Additional Skills & Certifications

Being a proficient data-focused professional requires high levels of skill in two aspects you will want to hammer home on your own resume. First, you will want to emphasize efficiency, accuracy and organizational skills. A data entry worker who makes errors is a useless worker. Emphasize your typing speed, your accuracy rate and organizational responsibilities held at previous places of employment.

Second, you will want to emphasize your software and computer knowledge. This goes beyond just tools like Microsoft Word and Excel and includes project management and organizational tools like Trello, Asana, Wrike, and collaboration tools like Dropbox and Google Documents.

Useful Skills to Include

Below is a selection of highly topically relevant industry skills that are frequently sought by employers as indicated by their online job postings. Give these a read through and make sure you try to hit at least 3-5 of them in one way or another on your own resume.

Useful Data Entry Clerk Skills

SkillSkill Description
Reading ComprehensionUnderstanding written sentences and paragraphs in work related documents.
MonitoringMonitoring/Assessing performance of yourself, other individuals, or organizations to make improvements or take corrective action.
Active ListeningGiving full attention to what other people are saying, taking time to understand the points being made, asking questions as appropriate, and not interrupting at inappropriate times.
SpeakingTalking to others to convey information effectively.
WritingCommunicating effectively in writing as appropriate for the needs of the audience.
Critical ThinkingUsing logic and reasoning to identify the strengths and weaknesses of alternative solutions, conclusions or approaches to problems.
Time ManagementManaging one's own time and the time of others.
Social PerceptivenessBeing aware of others' reactions and understanding why they react as they do.
Judgment and Decision MakingConsidering the relative costs and benefits of potential actions to choose the most appropriate one.
CoordinationAdjusting actions in relation to others' actions.
InstructingTeaching others how to do something.
Complex Problem SolvingIdentifying complex problems and reviewing related information to develop and evaluate options and implement solutions.
Active LearningUnderstanding the implications of new information for both current and future problem-solving and decision-making.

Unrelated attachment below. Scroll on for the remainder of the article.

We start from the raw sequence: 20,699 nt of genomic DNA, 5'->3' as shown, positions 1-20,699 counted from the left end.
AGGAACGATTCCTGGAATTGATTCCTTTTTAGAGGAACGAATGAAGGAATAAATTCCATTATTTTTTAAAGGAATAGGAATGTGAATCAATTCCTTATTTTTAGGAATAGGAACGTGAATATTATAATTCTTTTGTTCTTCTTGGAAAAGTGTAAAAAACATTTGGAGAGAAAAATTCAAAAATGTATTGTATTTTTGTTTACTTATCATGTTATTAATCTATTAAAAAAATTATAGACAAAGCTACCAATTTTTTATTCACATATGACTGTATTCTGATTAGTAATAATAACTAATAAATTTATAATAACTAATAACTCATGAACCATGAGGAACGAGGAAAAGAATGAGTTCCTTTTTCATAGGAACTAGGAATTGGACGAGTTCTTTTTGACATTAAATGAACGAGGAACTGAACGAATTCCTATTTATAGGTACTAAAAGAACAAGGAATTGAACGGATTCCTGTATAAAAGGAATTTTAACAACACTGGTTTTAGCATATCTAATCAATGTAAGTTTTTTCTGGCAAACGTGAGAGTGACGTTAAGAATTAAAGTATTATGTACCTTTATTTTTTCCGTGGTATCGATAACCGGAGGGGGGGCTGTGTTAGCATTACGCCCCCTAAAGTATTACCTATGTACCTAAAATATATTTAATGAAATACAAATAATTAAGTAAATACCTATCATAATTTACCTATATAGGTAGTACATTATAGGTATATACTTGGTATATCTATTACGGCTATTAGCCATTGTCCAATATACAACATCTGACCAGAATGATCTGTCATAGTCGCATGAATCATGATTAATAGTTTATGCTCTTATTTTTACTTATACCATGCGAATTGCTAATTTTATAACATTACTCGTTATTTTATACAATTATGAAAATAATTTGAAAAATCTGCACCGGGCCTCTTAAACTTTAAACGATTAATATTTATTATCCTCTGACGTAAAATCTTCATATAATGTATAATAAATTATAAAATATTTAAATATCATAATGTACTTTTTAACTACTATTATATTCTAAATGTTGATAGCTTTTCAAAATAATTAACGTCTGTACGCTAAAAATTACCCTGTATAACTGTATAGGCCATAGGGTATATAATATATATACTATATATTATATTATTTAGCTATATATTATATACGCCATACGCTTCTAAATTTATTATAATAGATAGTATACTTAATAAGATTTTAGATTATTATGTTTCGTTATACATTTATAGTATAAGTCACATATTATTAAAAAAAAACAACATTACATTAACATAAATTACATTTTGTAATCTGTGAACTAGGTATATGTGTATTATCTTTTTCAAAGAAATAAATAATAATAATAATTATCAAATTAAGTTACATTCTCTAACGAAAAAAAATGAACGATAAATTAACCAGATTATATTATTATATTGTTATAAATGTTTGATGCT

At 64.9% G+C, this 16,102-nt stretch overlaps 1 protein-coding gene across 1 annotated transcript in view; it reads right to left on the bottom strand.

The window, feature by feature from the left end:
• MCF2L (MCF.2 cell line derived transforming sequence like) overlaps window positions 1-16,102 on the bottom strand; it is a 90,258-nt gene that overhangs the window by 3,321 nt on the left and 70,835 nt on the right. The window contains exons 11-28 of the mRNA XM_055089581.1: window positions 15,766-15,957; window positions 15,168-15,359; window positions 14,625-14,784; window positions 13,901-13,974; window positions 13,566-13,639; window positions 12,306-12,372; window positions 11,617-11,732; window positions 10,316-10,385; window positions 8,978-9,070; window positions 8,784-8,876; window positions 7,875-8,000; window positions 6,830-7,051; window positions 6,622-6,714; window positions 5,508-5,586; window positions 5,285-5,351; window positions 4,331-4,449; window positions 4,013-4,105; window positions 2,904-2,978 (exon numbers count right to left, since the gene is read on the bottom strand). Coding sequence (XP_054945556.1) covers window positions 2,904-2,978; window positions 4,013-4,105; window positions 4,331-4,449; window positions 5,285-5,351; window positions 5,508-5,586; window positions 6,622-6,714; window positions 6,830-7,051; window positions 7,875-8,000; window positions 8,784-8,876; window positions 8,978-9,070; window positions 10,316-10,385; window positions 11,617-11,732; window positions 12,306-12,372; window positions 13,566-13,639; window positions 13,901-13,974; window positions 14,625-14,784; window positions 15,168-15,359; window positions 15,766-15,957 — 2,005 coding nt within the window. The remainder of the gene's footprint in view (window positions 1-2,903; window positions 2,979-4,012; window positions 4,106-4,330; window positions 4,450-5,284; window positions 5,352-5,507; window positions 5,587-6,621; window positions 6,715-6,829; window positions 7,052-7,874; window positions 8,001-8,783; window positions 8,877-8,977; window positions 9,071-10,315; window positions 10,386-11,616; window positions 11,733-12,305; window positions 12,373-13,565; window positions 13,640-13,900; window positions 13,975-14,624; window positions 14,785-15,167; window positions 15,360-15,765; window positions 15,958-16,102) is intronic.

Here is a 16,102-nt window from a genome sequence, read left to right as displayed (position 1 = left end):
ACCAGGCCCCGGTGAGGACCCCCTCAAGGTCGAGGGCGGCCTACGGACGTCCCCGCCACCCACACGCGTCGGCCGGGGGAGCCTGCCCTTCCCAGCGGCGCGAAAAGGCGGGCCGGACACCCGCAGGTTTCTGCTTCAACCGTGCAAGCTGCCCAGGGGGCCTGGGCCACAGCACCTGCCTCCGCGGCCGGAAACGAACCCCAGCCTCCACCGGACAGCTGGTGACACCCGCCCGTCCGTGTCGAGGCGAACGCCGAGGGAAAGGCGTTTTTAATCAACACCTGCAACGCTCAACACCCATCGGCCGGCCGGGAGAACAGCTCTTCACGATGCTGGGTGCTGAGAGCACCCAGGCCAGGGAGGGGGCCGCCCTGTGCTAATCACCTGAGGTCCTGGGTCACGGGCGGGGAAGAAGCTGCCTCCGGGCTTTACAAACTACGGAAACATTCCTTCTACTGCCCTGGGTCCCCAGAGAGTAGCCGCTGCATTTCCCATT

Service OrientationActively looking for ways to help people.
Management of Personnel ResourcesMotivating, developing, and directing people as they work, identifying the best people for the job.
MathematicsUsing mathematics to solve problems.
Learning StrategiesSelecting and using training/instructional methods and procedures appropriate for the situation when learning or teaching new things.
PersuasionPersuading others to change their minds or behavior.
NegotiationBringing others together and trying to reconcile differences.
Quality Control AnalysisConducting tests and inspections of products, services, or processes to evaluate quality or performance.
Operation MonitoringWatching gauges, dials, or other indicators to make sure a machine is working properly.
Systems AnalysisDetermining how a system should work and how changes in conditions, operations, and the environment will affect outcomes.
Systems EvaluationIdentifying measures or indicators of system performance and the actions needed to improve or correct performance, relative to the goals of the system.
ProgrammingWriting computer programs for various purposes.
Management of Material ResourcesObtaining and seeing to the appropriate use of equipment, facilities, and materials needed to do certain work.
Equipment SelectionDetermining the kind of tools and equipment needed to do a job.
Management of Financial ResourcesDetermining how money will be spent to get the work done, and accounting for these expenditures.
Technology DesignGenerating or adapting equipment and technology to serve user needs.
Operation and ControlControlling operations of equipment or systems.
Operations AnalysisAnalyzing needs and product requirements to create a design.
InstallationInstalling equipment, machines, wiring, or programs to meet specifications.
ScienceUsing scientific rules and methods to solve problems.
Equipment MaintenancePerforming routine maintenance on equipment and determining when and what kind of maintenance is needed.
TroubleshootingDetermining causes of operating errors and deciding what to do about it.
RepairingRepairing machines or systems using the needed tools.

Additional Resources